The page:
Architecture: Selling Options

Автор раздела: Ivan Zakrevsky

Gregor Hohpe увидел другую возможность донести представителям бизнеса стоимость архитектурных решений, используя терминологию фондового рынка, и разъясняет это на примере фондовых опционов.

📝 "In the financial world, an option is well-known as the right, but not the obligation, to buy or sell a financial instrument at a future point in time (or over a future time span for American-style options). An option is therefore a way to defer a decision: instead of deciding to buy or sell a stock today, you have the right to make that decision in the future, at a known price.

Any person involved in the financial industry knows that options aren’t free: there’s a whole market for buying and selling options and other derivatives. If there was any doubt, it was cleared out by Fischer Black and Myron Scholes, who managed to compute the value of an option with their famous Black-Scholes Formula (see Wikipedia). One important parameter in establishing the value of the option is the strike price, i.e. the price at which the stock can be purchased in the future. The lower this strike price, the higher the value of the option.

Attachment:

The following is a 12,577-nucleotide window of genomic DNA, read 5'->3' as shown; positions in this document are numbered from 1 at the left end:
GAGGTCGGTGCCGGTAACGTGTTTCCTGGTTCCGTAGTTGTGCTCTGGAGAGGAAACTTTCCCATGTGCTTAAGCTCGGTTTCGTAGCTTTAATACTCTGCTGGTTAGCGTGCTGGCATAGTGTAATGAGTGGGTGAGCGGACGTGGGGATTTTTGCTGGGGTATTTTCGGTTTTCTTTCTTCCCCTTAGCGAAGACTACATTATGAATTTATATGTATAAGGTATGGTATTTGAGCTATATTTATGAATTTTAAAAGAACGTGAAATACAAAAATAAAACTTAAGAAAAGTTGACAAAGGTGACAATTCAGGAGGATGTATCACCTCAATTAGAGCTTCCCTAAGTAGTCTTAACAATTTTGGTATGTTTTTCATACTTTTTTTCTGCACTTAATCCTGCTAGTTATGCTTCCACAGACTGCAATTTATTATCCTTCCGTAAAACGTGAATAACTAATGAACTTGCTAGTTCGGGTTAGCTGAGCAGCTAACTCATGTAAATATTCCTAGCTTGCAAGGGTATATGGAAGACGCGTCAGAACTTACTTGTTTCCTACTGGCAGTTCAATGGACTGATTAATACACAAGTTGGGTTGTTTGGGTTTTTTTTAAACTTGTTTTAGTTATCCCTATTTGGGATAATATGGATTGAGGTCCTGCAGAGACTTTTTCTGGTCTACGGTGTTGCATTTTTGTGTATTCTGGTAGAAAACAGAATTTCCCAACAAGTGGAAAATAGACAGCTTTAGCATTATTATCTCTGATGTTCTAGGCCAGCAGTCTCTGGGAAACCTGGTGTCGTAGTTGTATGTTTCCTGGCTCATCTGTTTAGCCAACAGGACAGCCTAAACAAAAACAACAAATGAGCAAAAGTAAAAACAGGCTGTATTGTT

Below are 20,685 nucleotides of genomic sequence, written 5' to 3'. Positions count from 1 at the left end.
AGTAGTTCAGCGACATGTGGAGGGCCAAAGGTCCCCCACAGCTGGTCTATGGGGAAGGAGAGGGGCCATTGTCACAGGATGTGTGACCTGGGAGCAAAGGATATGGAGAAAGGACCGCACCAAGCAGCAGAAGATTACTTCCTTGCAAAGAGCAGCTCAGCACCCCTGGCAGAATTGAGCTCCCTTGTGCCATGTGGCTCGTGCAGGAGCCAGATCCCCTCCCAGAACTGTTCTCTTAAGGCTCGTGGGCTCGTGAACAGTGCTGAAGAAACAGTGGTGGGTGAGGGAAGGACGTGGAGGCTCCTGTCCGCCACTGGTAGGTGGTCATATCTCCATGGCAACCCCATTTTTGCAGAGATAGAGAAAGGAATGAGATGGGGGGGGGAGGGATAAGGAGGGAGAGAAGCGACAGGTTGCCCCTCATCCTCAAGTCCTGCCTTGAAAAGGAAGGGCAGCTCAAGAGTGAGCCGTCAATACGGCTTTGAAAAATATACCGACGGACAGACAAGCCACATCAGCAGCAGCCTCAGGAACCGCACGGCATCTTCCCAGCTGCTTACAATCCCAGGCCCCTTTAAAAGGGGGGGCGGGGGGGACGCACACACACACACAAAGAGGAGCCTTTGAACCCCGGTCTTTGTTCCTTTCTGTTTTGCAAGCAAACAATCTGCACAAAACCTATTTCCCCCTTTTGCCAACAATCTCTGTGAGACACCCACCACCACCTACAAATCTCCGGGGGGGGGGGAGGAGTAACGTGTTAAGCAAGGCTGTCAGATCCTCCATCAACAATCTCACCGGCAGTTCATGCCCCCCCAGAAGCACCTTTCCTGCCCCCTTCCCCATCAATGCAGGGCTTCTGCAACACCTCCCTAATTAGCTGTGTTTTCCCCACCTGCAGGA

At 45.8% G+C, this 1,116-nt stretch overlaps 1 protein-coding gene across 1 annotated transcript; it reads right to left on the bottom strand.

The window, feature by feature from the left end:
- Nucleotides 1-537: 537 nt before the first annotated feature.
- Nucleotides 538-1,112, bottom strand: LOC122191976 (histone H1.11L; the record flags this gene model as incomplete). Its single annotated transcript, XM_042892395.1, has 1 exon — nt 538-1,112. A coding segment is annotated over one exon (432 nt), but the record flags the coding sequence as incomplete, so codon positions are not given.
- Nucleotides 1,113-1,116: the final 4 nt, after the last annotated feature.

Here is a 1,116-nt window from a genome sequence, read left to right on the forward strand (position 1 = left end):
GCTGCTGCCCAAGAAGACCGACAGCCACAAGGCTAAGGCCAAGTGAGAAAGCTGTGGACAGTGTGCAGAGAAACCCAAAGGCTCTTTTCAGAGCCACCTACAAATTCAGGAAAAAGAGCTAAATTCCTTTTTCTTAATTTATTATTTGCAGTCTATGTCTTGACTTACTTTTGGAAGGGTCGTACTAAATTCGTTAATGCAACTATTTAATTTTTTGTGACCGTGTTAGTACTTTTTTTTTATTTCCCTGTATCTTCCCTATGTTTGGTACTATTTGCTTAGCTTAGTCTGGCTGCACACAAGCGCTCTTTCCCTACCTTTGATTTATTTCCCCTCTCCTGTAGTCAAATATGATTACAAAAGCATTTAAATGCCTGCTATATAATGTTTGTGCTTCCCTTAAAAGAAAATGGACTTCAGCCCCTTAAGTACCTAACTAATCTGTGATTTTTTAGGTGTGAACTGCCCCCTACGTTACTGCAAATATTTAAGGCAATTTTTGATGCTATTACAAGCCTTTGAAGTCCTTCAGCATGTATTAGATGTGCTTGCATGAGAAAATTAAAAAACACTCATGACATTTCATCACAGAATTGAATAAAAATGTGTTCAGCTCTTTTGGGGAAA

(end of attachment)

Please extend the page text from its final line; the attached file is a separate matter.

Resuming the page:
Just as with financial options, it’s important that the right to exercise the option in the future is tied to a known price. In the world of IT architecture this means that a future change or addition to the system can be made at the same or similar cost as doing it today. Following Black-Scholes, options whose strike price is higher than the stock’s current price still have value. So it’s OK if exercising the (architecture) option in the future has a slightly higher price than today. The value of the option originates from being able to defer the decision until you have more information while fixing the price."

—"Architecture: Selling Options. How do you explain the value of architecture to business stakeholders? Deferring to the Nobel-prize winning economists Black and Scholes can work surprisingly well." by Gregor Hohpe